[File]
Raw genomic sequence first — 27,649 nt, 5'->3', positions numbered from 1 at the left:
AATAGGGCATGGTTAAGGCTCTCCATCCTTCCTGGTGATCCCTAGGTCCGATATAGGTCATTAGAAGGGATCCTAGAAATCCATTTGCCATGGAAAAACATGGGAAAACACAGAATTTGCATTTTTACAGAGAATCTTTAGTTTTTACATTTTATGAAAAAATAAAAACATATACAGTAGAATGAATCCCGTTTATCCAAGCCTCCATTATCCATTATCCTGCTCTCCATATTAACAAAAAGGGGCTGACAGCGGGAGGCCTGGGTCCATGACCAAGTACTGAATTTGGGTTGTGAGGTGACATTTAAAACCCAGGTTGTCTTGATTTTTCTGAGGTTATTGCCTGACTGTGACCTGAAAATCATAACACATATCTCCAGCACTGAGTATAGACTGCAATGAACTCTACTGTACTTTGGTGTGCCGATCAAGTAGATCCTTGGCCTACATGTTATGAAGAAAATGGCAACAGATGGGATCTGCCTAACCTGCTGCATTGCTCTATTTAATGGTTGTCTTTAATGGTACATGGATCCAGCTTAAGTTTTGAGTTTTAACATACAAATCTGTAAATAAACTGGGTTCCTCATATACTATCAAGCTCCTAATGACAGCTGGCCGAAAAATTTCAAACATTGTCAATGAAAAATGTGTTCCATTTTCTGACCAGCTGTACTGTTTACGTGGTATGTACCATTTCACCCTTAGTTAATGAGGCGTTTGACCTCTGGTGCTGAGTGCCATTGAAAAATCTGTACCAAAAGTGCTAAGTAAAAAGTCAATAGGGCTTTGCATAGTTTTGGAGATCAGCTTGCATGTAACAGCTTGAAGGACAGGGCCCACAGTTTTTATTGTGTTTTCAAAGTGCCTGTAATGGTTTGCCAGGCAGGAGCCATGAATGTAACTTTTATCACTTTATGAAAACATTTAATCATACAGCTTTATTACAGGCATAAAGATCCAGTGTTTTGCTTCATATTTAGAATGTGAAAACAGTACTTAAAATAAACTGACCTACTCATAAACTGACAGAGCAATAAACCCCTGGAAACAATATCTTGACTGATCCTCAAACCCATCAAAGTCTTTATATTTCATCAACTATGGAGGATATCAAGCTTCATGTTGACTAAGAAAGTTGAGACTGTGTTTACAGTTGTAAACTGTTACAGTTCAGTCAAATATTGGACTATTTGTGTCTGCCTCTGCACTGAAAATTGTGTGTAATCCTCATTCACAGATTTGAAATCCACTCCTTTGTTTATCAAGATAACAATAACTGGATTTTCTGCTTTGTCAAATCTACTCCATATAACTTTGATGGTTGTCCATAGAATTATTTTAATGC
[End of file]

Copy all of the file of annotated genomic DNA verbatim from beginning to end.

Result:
Raw genomic sequence first — 27,649 nt, 5'->3', positions numbered from 1 at the left:
AATAGGGCATGGTTAAGGCTCTCCATCCTTCCTGGTGATCCCTAGGTCCGATATAGGTCATTAGAAGGGATCCTAGAAATCCATTTGCCATGGAAAAACATGGGAAAACACAGAATTTGCATTTTTACAGAGAATCTTTAGTTTTTACATTTTATGAAAAAATAAAAACATATACAGTAGAATGAATCCCGTTTATCCAAGCCTCCATTATCCATTATCCTGCTCTCCATATTAACAAAAAGGGGCTGACAGCGGGAGGCCTGGGTCCATGACCAAGTACTGAATTTGGGTTGTGAGGTGACATTTAAAACCCAGGTTGTCTTGATTTTTCTGAGGTTATTGCCTGACTGTGACCTGAAAATCATAACACATATCTCCAGCACTGAGTATAGACTGCAATGAACTCTACTGTACTTTGGTGTGCCGATCAAGTAGATCCTTGGCCTACATGTTATGAAGAAAATGGCAACAGATGGGATCTGCCTAACCTGCTGCATTGCTCTATTTAATGGTTGTCTTTAATGGTACATGGATCCAGCTTAAGTTTTGAGTTTTAACATACAAATCTGTAAATAAACTGGGTTCCTCATATACTATCAAGCTCCTAATGACAGCTGGCCGAAAAATTTCAAACATTGTCAATGAAAAATGTGTTCCATTTTCTGACCAGCTGTACTGTTTACGTGGTATGTACCATTTCACCCTTAGTTAATGAGGCGTTTGACCTCTGGTGCTGAGTGCCATTGAAAAATCTGTACCAAAAGTGCTAAGTAAAAAGTCAATAGGGCTTTGCATAGTTTTGGAGATCAGCTTGCATGTAACAGCTTGAAGGACAGGGCCCACAGTTTTTATTGTGTTTTCAAAGTGCCTGTAATGGTTTGCCAGGCAGGAGCCATGAATGTAACTTTTATCACTTTATGAAAACATTTAATCATACAGCTTTATTACAGGCATAAAGATCCAGTGTTTTGCTTCATATTTAGAATGTGAAAACAGTACTTAAAATAAACTGACCTACTCATAAACTGACAGAGCAATAAACCCCTGGAAACAATATCTTGACTGATCCTCAAACCCATCAAAGTCTTTATATTTCATCAACTATGGAGGATATCAAGCTTCATGTTGACTAAGAAAGTTGAGACTGTGTTTACAGTTGTAAACTGTTACAGTTCAGTCAAATATTGGACTATTTGTGTCTGCCTCTGCACTGAAAATTGTGTGTAATCCTCATTCACAGATTTGAAATCCACTCCTTTGTTTATCAAGATAACAATAACTGGATTTTCTGCTTTGTCAAATCTACTCCATATAACTTTGATGGTTGTCCATAGAATTATTTTAATGC